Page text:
Couriers are an important part of the ecommerce story in Russia. As in China, the drivers deliver products that consumers have purchased online and then wait patiently as they try on clothing to see if it fits or turn on the electronics to make sure the product is working. If all is well, customers pay in cash.
A Russian online payment system does exist. The QIWI Wallet electronic payment system now is used mostly for recurring bill payments such as utilities, but it will likely eventually penetrate ecommerce.
Ebay launched a Russian-language website in 2013 and received permission from Russian regulators to use its payments service, PayPal. This year the government gave permission for Russians to sell as well as buy items on the site.
Chinese ecommerce giant Alibaba Group launched a Russian-language site for its AliExpress B2C marketplace early this year. Within months it became Russia’s most visited ecommerce site, with 16 million visitors in July, according to research firm TNS.
What Do Russian Consumers Buy?
Not surprisingly, Russian online shoppers are young, better educated, and have higher incomes than the average Russian citizen and have more sophisticated tastes.
Fashion is not something the domestic brick-and-mortar market does well. So clothing, shoes, and accessories are very popular online. Although a few retail brick-and-mortar stores in the major urban areas sell designer clothing, their prices are double or triple what is available online. Beauty products also sell well for the same reason. Online shoppers are willing to wait for several weeks — or risk not receiving the goods at all — in exchange for the lower online prices.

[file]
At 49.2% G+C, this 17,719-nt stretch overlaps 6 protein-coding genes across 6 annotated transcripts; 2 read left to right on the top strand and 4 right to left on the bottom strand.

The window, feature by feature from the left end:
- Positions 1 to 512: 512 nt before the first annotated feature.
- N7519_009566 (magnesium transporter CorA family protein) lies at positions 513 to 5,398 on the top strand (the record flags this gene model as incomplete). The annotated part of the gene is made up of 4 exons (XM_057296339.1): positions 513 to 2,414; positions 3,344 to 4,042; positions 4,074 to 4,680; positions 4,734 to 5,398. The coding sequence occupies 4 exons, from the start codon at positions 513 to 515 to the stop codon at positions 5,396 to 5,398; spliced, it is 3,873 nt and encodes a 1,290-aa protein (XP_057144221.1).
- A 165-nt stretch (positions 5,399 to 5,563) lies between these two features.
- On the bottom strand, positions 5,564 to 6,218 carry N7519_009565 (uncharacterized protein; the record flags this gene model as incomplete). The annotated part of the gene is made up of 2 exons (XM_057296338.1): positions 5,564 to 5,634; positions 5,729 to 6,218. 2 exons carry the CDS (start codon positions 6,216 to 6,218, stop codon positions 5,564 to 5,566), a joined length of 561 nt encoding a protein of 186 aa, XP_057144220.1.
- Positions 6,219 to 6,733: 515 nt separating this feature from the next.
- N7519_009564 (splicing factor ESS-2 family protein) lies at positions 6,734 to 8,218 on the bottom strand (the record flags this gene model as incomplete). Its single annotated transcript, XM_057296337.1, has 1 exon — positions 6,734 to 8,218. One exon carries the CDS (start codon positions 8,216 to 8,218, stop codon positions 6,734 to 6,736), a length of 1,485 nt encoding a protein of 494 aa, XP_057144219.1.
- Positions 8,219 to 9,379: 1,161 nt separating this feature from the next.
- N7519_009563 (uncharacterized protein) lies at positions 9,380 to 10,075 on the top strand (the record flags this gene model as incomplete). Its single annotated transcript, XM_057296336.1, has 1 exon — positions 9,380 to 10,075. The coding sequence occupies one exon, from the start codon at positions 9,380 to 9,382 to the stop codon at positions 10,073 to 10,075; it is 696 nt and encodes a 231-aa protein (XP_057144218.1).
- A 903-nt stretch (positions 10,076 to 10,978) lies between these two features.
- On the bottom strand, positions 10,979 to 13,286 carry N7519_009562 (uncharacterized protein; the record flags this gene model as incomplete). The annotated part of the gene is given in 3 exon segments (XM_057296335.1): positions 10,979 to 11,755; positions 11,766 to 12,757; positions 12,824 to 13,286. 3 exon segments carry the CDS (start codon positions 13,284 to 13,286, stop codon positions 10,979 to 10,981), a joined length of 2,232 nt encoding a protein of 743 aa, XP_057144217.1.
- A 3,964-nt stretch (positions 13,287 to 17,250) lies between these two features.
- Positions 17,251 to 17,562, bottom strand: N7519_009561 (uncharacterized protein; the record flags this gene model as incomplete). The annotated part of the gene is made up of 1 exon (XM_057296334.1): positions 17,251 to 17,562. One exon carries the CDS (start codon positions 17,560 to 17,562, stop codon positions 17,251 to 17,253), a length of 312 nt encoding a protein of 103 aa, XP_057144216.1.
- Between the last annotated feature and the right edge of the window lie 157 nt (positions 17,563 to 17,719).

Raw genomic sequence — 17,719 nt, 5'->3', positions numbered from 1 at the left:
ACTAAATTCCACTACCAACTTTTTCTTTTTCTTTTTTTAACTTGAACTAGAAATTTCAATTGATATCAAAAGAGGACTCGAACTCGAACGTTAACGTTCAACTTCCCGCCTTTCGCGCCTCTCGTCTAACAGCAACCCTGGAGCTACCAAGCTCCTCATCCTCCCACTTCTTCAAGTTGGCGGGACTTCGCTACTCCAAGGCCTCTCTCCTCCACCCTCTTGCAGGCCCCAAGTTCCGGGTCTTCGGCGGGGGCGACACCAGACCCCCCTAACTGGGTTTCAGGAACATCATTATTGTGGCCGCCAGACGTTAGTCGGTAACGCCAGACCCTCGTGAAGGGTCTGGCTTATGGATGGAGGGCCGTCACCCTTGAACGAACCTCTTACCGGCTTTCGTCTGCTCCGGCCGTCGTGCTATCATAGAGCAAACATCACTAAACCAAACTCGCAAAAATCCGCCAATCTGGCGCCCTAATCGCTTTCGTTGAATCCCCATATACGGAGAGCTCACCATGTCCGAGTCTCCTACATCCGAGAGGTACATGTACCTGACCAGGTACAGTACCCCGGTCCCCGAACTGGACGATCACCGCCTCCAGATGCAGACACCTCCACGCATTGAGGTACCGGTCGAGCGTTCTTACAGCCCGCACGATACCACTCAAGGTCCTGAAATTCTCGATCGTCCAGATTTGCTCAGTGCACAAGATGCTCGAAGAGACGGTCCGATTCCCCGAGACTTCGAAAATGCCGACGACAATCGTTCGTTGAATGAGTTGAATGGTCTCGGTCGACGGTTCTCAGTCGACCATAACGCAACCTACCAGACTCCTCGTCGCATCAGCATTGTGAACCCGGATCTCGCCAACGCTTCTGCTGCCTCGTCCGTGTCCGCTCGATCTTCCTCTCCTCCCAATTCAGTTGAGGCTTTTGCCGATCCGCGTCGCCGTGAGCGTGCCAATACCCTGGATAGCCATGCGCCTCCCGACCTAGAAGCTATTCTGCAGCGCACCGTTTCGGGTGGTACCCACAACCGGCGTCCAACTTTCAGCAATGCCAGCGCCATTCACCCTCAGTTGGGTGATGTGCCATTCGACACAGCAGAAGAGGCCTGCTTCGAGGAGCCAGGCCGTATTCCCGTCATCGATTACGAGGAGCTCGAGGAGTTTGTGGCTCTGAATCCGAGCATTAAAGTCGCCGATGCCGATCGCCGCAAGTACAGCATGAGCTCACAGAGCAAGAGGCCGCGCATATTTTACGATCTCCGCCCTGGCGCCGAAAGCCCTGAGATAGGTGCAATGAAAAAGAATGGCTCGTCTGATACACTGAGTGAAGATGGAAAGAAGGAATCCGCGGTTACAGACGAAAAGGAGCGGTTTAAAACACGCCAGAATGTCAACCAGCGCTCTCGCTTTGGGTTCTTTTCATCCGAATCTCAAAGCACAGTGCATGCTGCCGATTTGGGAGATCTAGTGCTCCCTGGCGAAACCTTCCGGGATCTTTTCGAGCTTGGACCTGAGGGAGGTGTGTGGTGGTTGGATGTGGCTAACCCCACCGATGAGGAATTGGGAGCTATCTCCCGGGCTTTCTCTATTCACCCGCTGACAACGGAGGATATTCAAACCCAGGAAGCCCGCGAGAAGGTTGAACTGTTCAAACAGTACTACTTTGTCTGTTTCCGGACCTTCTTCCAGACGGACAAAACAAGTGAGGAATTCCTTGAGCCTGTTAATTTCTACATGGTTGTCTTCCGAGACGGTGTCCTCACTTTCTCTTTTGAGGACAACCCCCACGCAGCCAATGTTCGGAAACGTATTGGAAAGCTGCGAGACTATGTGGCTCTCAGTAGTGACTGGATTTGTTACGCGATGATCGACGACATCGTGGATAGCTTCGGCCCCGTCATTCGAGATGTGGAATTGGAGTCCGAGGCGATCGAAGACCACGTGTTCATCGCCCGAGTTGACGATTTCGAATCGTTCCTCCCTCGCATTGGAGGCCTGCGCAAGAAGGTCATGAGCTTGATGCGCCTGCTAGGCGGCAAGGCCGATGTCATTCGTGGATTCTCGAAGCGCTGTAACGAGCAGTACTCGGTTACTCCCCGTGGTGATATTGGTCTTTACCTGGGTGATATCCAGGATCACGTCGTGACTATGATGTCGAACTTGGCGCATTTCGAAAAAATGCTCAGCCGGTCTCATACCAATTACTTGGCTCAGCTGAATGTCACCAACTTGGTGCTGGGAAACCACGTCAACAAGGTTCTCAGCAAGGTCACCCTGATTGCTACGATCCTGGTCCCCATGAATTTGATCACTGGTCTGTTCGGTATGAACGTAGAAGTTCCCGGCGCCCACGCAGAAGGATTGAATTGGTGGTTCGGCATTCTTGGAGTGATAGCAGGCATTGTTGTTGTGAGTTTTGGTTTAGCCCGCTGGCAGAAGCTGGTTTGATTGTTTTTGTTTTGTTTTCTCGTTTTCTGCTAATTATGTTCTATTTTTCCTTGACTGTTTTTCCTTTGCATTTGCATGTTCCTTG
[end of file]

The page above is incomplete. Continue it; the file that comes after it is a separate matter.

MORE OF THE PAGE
Electronics, including all things Apple, are the other major online purchase category. Household appliances are becoming a bigger part of the market.
Do-it-yourself car repair is popular in Russia, so auto parts are also a big seller. Diapers became a major item in 2014 and now toys and other baby goods are gaining traction.
Issues that Inhibit Growth
There are other factors that hurt ecommerce growth in Russia.
- Lack of qualified personnel in areas such as IT, marketing, logistics, inventory management, and finance.
- Poor infrastructure and logistics, especially in remote areas, which makes shipping very expensive.
- Venture investment in Russian ecommerce fell to $235 million in 2013 from $360 in 2012 in 2013. Ecommerce merchants need money to improve their websites and their logistics.
Opportunity for Foreign Sellers?
A desire for good quality foreign goods certainly exists in Russia. But the country has more hurdles than either China or India, and short-term prospects are not good. Russian consumers can buy from foreign sites now but only the rich and educated can maneuver around language barriers and limited payment options. In the long term, if an inexpensive and reliable alternative delivery system can be established, and merchants can localize their sites, prospects will be better. For now, non-Russian merchants may wish to try Ebay as a means of selling into the Russian market.